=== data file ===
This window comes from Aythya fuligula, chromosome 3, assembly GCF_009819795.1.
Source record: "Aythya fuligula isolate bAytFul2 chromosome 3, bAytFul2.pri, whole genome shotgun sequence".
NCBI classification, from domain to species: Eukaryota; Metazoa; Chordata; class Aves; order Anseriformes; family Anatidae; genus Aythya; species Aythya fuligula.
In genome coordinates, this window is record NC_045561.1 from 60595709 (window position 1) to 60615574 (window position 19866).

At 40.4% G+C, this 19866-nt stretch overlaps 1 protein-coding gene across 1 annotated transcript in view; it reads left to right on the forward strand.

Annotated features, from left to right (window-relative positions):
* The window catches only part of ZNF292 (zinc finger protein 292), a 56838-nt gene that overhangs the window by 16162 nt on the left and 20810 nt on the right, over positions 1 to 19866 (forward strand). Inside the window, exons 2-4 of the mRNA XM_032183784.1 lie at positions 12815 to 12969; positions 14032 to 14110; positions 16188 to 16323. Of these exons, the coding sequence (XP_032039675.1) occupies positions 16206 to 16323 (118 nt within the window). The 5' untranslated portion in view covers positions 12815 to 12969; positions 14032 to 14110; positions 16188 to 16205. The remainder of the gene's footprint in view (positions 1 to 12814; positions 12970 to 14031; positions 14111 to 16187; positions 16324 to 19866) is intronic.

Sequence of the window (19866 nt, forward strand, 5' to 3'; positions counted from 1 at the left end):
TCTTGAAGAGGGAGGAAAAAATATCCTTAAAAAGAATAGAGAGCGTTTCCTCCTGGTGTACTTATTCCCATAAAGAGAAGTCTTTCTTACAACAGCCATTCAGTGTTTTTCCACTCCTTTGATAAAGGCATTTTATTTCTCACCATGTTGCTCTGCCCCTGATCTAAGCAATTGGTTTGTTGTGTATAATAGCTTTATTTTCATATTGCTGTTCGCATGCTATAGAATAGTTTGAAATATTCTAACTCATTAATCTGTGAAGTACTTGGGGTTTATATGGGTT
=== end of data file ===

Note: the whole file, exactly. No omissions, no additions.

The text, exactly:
This window comes from Aythya fuligula, chromosome 3, assembly GCF_009819795.1.
Source record: "Aythya fuligula isolate bAytFul2 chromosome 3, bAytFul2.pri, whole genome shotgun sequence".
NCBI classification, from domain to species: Eukaryota; Metazoa; Chordata; class Aves; order Anseriformes; family Anatidae; genus Aythya; species Aythya fuligula.
In genome coordinates, this window is record NC_045561.1 from 60595709 (window position 1) to 60615574 (window position 19866).

At 40.4% G+C, this 19866-nt stretch overlaps 1 protein-coding gene across 1 annotated transcript in view; it reads left to right on the forward strand.

Annotated features, from left to right (window-relative positions):
* The window catches only part of ZNF292 (zinc finger protein 292), a 56838-nt gene that overhangs the window by 16162 nt on the left and 20810 nt on the right, over positions 1 to 19866 (forward strand). Inside the window, exons 2-4 of the mRNA XM_032183784.1 lie at positions 12815 to 12969; positions 14032 to 14110; positions 16188 to 16323. Of these exons, the coding sequence (XP_032039675.1) occupies positions 16206 to 16323 (118 nt within the window). The 5' untranslated portion in view covers positions 12815 to 12969; positions 14032 to 14110; positions 16188 to 16205. The remainder of the gene's footprint in view (positions 1 to 12814; positions 12970 to 14031; positions 14111 to 16187; positions 16324 to 19866) is intronic.

Sequence of the window (19866 nt, forward strand, 5' to 3'; positions counted from 1 at the left end):
TCTTGAAGAGGGAGGAAAAAATATCCTTAAAAAGAATAGAGAGCGTTTCCTCCTGGTGTACTTATTCCCATAAAGAGAAGTCTTTCTTACAACAGCCATTCAGTGTTTTTCCACTCCTTTGATAAAGGCATTTTATTTCTCACCATGTTGCTCTGCCCCTGATCTAAGCAATTGGTTTGTTGTGTATAATAGCTTTATTTTCATATTGCTGTTCGCATGCTATAGAATAGTTTGAAATATTCTAACTCATTAATCTGTGAAGTACTTGGGGTTTATATGGGTT